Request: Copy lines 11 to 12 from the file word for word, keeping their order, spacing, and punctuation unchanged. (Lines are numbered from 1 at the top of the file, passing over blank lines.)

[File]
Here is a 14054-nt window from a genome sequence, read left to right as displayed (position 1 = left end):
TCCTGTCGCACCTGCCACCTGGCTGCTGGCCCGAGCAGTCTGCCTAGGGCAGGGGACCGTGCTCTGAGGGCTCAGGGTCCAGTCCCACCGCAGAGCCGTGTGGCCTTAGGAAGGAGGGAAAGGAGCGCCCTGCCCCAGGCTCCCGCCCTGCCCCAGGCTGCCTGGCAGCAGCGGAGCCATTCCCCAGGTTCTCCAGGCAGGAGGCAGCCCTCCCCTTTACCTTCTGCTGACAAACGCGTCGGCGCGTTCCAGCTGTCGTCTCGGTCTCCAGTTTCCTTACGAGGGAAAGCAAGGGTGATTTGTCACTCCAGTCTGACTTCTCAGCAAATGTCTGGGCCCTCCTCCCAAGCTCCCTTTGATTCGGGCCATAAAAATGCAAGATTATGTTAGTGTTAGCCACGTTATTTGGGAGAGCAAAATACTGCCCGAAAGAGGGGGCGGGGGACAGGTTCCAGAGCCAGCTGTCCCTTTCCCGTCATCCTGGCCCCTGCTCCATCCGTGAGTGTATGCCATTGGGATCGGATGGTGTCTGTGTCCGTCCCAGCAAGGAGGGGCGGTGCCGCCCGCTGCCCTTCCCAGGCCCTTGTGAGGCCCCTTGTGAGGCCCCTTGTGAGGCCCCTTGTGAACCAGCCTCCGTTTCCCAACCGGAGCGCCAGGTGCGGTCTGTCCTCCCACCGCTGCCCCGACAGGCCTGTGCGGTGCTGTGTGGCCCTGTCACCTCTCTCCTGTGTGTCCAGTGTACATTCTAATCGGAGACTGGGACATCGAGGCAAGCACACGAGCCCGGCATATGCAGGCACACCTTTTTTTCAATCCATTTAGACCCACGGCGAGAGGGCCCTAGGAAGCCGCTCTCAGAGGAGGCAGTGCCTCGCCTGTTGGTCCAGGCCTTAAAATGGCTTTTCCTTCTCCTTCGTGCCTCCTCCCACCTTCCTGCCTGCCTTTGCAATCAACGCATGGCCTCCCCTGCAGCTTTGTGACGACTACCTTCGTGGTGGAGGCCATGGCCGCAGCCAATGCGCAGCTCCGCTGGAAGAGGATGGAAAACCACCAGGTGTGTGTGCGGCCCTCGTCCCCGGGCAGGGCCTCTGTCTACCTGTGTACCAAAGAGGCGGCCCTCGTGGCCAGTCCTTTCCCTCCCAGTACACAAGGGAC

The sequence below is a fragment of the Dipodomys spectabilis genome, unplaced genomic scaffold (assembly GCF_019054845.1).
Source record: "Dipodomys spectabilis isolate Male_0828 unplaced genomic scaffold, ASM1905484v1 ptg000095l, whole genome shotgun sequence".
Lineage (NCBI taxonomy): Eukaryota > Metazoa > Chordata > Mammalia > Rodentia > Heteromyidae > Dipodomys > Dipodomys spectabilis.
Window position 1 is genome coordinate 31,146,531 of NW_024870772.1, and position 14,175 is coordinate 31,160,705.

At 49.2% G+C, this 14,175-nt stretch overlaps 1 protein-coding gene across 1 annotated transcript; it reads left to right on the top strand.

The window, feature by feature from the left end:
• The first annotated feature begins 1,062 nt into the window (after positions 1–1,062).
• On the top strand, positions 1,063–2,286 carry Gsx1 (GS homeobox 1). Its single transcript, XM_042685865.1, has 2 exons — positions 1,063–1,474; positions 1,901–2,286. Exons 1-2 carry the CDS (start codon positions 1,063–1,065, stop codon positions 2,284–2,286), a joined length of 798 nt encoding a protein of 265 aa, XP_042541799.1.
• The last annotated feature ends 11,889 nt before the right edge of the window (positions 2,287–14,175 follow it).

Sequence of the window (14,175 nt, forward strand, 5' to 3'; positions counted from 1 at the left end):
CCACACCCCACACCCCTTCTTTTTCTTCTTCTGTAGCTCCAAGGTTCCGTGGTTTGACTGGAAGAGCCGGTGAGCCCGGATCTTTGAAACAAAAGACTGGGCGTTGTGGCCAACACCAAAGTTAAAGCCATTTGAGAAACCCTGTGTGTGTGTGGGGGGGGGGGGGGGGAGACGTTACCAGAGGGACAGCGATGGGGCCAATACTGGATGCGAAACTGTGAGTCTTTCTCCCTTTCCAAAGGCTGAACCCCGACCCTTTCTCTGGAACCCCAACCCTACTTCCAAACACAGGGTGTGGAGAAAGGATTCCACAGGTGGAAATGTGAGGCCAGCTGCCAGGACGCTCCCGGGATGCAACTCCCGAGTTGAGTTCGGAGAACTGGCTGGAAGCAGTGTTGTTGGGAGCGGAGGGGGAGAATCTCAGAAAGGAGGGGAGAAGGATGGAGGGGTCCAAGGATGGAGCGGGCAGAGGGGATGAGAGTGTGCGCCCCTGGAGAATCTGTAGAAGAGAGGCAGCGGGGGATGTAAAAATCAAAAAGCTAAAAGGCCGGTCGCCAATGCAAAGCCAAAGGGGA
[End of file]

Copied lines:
• The last annotated feature ends 11,889 nt before the right edge of the window (positions 2,287–14,175 follow it).

Sequence of the window (14,175 nt, forward strand, 5' to 3'; positions counted from 1 at the left end):